Kids Read Mean Tweets: Bullying Is Different But Still the Same

Amelia Wells
December 9, 2009
Attribution 2.0 Generic (CC BY 2.0)

One doesn’t need to grow up as a geek in order to have been bullied, but it certainly helped. My parents and older brothers helped me cope with being bullied, as they had gone through the same experience. As a parent, I should feel confident that I can help my son through such inevitable tough times, but the landscape of bullying has changed. With the internet came anonymity, a comfortable distance from targets, and a much more public voice. Bullying in the 21st century is quite different from what I experienced as a child. A new viral video campaign from the Canadian Safe School Network seeks to help start the discussion. Continue reading

11 Things Parents Ought to Know by Now

Photo by Visit Greenwich, 

Used under a creative Commons Licnese

So somebody over at the Huffington Post wrote this thing about raising boys, and the blogosphere went a little crazy. It seems some of her observations were a little on the obvious side, and at least a couple of them read to some folks as more than a little sexist. So let’s take a look. You can read the original over at the Huffington Post; here are my comments. Continue reading

How to Be a Father and a Filmmaker: Interview with Jeff Stern, Director of The Morning of Everything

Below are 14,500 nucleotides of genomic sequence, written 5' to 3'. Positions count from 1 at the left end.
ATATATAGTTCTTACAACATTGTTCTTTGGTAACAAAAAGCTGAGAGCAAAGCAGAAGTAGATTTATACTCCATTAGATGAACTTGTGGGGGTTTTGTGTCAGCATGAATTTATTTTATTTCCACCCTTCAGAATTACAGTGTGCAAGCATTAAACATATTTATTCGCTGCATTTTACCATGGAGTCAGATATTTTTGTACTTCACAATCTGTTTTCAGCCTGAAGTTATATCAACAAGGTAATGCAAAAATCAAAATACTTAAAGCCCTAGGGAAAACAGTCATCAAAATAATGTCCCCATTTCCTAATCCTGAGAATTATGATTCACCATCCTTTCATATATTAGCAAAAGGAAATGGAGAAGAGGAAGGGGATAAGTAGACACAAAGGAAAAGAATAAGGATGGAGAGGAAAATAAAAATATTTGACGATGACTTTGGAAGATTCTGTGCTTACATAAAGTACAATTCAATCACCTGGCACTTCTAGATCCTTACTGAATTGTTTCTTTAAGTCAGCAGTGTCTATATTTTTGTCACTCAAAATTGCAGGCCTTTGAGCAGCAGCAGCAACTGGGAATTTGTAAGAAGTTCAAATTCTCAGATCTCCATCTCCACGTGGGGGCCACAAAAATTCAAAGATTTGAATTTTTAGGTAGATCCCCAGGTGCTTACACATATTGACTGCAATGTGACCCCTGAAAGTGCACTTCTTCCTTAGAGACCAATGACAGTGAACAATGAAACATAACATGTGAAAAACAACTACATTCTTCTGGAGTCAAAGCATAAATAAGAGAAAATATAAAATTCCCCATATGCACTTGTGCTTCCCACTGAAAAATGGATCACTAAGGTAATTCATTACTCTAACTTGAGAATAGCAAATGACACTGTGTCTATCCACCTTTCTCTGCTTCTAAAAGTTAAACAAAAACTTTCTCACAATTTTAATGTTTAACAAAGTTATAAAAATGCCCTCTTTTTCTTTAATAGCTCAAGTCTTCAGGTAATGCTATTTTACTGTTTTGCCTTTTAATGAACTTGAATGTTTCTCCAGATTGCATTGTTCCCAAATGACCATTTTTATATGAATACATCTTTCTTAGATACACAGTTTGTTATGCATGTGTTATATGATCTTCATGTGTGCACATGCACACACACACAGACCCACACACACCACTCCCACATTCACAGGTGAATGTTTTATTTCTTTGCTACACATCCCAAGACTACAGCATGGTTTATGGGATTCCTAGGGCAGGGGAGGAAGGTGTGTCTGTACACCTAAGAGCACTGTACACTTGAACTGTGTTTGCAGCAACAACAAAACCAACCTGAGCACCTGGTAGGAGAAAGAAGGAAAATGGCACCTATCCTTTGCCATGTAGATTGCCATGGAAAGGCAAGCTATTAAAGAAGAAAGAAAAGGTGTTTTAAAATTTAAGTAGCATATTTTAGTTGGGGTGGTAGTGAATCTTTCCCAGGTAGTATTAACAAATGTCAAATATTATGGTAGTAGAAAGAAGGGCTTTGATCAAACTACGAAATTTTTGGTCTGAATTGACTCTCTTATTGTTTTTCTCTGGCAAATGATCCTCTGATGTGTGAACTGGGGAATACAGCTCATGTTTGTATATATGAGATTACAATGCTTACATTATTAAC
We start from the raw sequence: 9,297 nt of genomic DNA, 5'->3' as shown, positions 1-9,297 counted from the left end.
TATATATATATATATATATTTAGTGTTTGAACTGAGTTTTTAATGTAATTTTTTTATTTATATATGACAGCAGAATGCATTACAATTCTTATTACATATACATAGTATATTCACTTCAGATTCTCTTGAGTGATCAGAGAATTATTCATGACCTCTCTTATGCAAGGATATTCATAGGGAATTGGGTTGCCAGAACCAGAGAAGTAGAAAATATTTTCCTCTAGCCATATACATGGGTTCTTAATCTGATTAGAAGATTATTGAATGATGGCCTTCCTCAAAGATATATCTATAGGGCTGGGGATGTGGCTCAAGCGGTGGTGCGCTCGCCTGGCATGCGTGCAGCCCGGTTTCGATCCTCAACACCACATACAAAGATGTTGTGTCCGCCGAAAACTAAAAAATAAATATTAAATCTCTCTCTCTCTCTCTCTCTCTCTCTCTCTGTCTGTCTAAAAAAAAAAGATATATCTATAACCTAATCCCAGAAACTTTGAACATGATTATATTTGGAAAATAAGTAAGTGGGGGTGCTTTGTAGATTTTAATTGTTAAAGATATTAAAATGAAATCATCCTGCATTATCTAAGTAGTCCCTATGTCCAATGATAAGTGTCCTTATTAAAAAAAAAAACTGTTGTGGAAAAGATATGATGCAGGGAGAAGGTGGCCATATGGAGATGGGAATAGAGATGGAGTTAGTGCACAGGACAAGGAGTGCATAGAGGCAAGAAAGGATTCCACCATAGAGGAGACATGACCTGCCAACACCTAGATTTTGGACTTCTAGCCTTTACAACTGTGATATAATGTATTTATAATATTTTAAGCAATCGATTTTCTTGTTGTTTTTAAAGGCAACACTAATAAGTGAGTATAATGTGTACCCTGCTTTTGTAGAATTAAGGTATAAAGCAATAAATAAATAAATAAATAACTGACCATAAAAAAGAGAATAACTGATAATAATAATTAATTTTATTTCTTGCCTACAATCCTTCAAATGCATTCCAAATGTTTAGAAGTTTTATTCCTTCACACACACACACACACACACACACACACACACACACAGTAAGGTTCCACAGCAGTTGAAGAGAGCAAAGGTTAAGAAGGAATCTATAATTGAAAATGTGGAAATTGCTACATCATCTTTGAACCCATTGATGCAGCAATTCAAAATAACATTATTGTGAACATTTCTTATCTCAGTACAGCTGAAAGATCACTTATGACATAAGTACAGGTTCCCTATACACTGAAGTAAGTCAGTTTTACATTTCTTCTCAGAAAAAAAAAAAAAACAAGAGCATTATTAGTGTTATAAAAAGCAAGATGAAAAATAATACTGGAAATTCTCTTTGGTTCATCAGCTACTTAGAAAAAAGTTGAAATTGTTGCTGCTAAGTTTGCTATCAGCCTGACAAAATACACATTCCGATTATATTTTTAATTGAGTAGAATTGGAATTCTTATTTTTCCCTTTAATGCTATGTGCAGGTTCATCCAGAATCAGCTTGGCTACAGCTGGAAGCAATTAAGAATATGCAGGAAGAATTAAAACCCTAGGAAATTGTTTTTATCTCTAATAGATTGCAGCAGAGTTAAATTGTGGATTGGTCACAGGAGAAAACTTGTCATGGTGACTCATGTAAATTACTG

The Morning of Everything is a new film about a father losing himself in the world of childrearing, and the three-year-old son who must journey through a treacherous adult world of fun-house encounters in search of his lost owl, eventually helping the dad find himself again. We speak to filmmaker Jeff Stern about the struggle to be a father and a filmmaker, or any creative person. Continue reading

Consequences of Over-Parenting

The Atlantic Monthly cover

This month’s cover story in The Atlantic is “The Overprotected Kid,” and Hanna Rosin writes about the shift from the time the Baby Boomers were kids until now: kids are rarely out of sight of their parents, nobody is allowed to talk to strangers, playgrounds have become safe but sterile. But what are the consequences of overparenting? Continue reading

The Science of Why I Largely Disregard Parenting Science

Who could possibly throw pine cones at kids as cute as this? Oh, I guess I can.

I was at the park the other day throwing pine cones at my kids when a horrified mother asked, “How can you hit your kids with pine cones!” I said it was pretty easy: you just don’t lead them as much. Continue reading

Linear Explanations Make You Your Child’s Oracle of Information


The quality of the explanations you offer to your children will influence their perception of your credibility. Not only that, but your explanations will influence how likely your kids are to ask you for explanations in the future. Continue reading

Shyness Study Predicts How Kids Respond to Challenging Social Situations


When excluded from a game, 12.6% of kids were directly assertive, insisting to be included. But 42.5% passively withdrew. But it wasn’t simply shy kids that pulled away. The difference was largely something called “cognitive conflict” as measured by a hairnet of electrodes. Continue reading

6 Reasons to Play Games Without My Kids


Last month I shared my top 10 reasons to play board games with my kids. I love introducing them to games and spending time with them and one of my favorite hobbies. But as much fun as it is to play games with your kids, there are also some great reasons to play games without them, too. Continue reading